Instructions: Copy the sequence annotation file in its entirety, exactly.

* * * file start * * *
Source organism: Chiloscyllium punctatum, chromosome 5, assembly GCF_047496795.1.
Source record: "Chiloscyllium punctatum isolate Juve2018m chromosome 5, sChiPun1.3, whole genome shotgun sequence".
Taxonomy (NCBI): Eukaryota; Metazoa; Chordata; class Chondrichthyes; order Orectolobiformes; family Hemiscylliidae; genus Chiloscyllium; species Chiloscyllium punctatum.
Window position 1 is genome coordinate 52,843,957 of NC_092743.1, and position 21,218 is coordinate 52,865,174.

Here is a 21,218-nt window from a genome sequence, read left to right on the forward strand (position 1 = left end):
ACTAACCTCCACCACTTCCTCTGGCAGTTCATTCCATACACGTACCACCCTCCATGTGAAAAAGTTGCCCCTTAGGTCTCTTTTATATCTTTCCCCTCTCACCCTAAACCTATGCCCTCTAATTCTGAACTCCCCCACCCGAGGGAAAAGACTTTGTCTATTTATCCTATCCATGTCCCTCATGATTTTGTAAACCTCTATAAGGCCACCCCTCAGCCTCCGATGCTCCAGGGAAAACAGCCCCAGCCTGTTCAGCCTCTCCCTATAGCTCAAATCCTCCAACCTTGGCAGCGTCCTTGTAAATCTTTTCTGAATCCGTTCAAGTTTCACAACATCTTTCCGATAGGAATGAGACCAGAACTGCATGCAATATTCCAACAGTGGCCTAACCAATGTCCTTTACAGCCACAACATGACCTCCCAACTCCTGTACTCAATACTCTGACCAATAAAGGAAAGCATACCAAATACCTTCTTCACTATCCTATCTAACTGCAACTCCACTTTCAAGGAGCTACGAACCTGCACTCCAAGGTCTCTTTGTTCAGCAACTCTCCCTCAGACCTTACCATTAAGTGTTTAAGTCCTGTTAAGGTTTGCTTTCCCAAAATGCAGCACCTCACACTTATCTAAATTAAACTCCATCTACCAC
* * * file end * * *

Source organism: Chiloscyllium punctatum, chromosome 5, assembly GCF_047496795.1.
Source record: "Chiloscyllium punctatum isolate Juve2018m chromosome 5, sChiPun1.3, whole genome shotgun sequence".
Taxonomy (NCBI): Eukaryota; Metazoa; Chordata; class Chondrichthyes; order Orectolobiformes; family Hemiscylliidae; genus Chiloscyllium; species Chiloscyllium punctatum.
Window position 1 is genome coordinate 52,843,957 of NC_092743.1, and position 21,218 is coordinate 52,865,174.

Here is a 21,218-nt window from a genome sequence, read left to right on the forward strand (position 1 = left end):
ACTAACCTCCACCACTTCCTCTGGCAGTTCATTCCATACACGTACCACCCTCCATGTGAAAAAGTTGCCCCTTAGGTCTCTTTTATATCTTTCCCCTCTCACCCTAAACCTATGCCCTCTAATTCTGAACTCCCCCACCCGAGGGAAAAGACTTTGTCTATTTATCCTATCCATGTCCCTCATGATTTTGTAAACCTCTATAAGGCCACCCCTCAGCCTCCGATGCTCCAGGGAAAACAGCCCCAGCCTGTTCAGCCTCTCCCTATAGCTCAAATCCTCCAACCTTGGCAGCGTCCTTGTAAATCTTTTCTGAATCCGTTCAAGTTTCACAACATCTTTCCGATAGGAATGAGACCAGAACTGCATGCAATATTCCAACAGTGGCCTAACCAATGTCCTTTACAGCCACAACATGACCTCCCAACTCCTGTACTCAATACTCTGACCAATAAAGGAAAGCATACCAAATACCTTCTTCACTATCCTATCTAACTGCAACTCCACTTTCAAGGAGCTACGAACCTGCACTCCAAGGTCTCTTTGTTCAGCAACTCTCCCTCAGACCTTACCATTAAGTGTTTAAGTCCTGTTAAGGTTTGCTTTCCCAAAATGCAGCACCTCACACTTATCTAAATTAAACTCCATCTACCAC